Factories Won’t Bring Back the American Dream
During a phone call shortly after the November election, Apple Inc.’s chief executive officer, Tim Cook, got an earful from Donald Trump on the president-elect’s pet economic subject: factories. He prodded Cook to manufacture his iPhones and other gear at home rather than outsource them to China. “One of the things that will be a real achievement for me is when I get Apple to build a big plant in the United States, or many big plants,” Trump said he told Cook.
That sums up the economic vision of the Trump administration. The president and his advisers are convinced more factories can cure the trade deficits, lackluster growth, and (supposed) joblessness plaguing the U.S. economy. Trump has vowed to lure back plants that departed for cheaper locales such as China or Mexico and sanction companies that dare to leave. The result, he claims, will be investments that revitalize down-on-their-luck communities and American economic vitality. “We will bring back our jobs,” he pledged in his inauguration speech. “We will bring back our dreams.”
The president, though, is plain wrong. Factories won’t restore the American dream. That’s because they don’t contribute as much to the economy as they once did, despite all the fuss politicians make over them. Chasing them with pro-factory policies will not only fail to bring the benefits Trump has promised but could also hurt the very middle-class families they’re designed to help.
A die-hard conviction remains among many Americans that the more an economy manufactures, the stronger it is. Some workers feel that making steel or cars is more respectable than stacking shelves at a Gap, and the Trump administration readily agrees. Calling steel “critical to both our economy and our military,” the president signed an executive order in late April that in all likelihood will lead to curbs on imports to protect U.S. mills. Peter Navarro, one of Trump’s key economic advisers, argues that bringing factories back from foreign countries will shore up the nation’s growth and security. “One of the goals of the Trump administration is to reclaim all of the supply-chain and manufacturing capability that would otherwise exist if the playing field were level,” he recently said.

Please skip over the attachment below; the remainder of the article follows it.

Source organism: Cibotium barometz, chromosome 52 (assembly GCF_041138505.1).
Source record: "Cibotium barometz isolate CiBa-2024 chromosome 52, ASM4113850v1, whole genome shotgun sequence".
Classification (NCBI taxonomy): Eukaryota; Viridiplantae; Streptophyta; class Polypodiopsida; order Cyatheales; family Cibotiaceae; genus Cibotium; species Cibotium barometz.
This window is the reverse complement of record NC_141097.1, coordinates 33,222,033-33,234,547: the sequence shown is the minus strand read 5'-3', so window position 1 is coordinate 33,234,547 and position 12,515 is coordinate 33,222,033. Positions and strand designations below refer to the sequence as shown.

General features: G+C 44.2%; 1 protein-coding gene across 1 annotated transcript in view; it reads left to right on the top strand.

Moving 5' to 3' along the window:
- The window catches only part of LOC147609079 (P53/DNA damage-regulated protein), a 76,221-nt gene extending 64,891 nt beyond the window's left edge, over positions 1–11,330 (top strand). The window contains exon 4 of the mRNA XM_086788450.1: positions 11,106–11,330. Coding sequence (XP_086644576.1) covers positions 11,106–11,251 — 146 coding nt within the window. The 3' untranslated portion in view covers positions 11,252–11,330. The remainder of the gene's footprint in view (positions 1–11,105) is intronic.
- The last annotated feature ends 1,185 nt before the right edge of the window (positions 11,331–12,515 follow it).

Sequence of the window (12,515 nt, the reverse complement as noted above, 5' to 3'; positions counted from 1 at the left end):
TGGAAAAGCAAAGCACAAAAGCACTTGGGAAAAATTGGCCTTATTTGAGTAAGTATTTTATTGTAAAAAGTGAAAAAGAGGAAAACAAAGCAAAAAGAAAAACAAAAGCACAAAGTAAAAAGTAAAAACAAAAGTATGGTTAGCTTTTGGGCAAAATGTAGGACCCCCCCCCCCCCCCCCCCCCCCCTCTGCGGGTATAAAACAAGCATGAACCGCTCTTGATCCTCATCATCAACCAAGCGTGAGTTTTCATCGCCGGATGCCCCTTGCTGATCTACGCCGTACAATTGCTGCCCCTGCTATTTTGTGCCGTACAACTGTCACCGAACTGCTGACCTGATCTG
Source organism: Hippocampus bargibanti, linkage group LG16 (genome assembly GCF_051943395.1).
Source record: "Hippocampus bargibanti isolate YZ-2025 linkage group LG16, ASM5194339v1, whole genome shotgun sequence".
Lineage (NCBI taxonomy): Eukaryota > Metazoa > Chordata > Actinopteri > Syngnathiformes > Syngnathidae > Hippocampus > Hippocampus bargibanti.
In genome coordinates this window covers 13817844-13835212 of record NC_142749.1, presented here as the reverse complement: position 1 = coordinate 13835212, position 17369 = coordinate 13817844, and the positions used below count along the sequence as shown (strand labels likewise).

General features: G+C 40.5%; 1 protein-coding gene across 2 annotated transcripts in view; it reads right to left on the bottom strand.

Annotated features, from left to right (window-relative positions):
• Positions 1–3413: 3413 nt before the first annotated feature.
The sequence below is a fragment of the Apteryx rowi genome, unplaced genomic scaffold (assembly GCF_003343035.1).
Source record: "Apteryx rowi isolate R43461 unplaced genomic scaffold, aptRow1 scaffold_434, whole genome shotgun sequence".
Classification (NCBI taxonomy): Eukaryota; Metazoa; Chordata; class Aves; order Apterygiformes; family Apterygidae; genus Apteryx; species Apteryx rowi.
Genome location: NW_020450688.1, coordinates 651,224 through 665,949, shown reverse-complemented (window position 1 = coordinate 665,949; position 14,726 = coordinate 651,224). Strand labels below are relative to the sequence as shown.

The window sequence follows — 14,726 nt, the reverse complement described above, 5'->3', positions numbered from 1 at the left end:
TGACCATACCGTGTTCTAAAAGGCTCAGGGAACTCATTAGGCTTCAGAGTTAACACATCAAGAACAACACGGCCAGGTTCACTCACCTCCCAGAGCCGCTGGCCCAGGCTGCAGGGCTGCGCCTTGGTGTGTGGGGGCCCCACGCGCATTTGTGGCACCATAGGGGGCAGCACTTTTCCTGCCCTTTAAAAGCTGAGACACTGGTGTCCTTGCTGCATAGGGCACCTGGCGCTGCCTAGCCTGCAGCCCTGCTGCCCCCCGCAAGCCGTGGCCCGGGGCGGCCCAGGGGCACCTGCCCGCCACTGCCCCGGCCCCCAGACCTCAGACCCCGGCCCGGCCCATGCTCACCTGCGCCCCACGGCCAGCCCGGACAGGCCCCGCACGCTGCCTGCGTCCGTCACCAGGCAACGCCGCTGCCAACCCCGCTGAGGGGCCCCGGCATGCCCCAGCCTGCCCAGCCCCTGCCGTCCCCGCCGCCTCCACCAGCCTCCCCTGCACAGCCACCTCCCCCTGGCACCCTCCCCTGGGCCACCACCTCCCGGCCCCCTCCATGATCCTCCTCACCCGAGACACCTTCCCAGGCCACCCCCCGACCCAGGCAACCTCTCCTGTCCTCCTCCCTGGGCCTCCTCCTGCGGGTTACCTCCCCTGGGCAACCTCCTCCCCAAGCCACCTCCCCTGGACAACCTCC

This strategy is based on flawed thinking. Manufacturing is certainly not as important to the U.S. economy as it once was, declining to less than 12 percent of gross domestic product in 2016 from 26 percent 50 years earlier. But the whole idea that “we don’t make anything,” as Trump himself has put it, is a fallacy. The U.S. remains a production powerhouse, accounting for almost 19 percent of global manufacturing, behind China’s 25 percent but bigger than Germany’s and Japan’s shares combined. U.S. manufacturers are still extremely competitive in high-tech and hard-to-duplicate products—think Boeing Co. aircraft. And even as some factory work has moved abroad, the U.S. economy remains remarkably strong. Home to many of the world’s most important and innovative companies, from Facebook Inc. to Tesla Inc., the U.S. boasts an unemployment rate of 4.3 percent, less than half the euro-area level.
What Trump fails to appreciate is that the true value in making something is no longer in making it. Companies figured out long ago that they can capture most of the value of a product by focusing on its design and research and development, its branding, and the services that support it after it’s been sold. Stan Shih, the founder of Taiwan’s Acer Inc., illuminated this phenomenon in the early 1990s with his “smile curve.” The middle of the smile—the lowest point of value—is where the fabrication takes place; the highest value is found at the corners—the R&D at the beginning and the customer service at the end.
That simply reflects supply and demand. The talent necessary to conceive, brand, and market a new product is much scarcer than the skills to manufacture it. The integration of giant emerging economies such as China and India into global supply chains increased the number of available hands to screw or sew things together, dropping the cost of making a product even further. There’s “a lot of supply for the actual manufacturing, but not a lot of supply for creating the next Google or Apple,” says Ann Harrison, management professor at the Wharton School and co-editor of the book The Factory-Free Economy.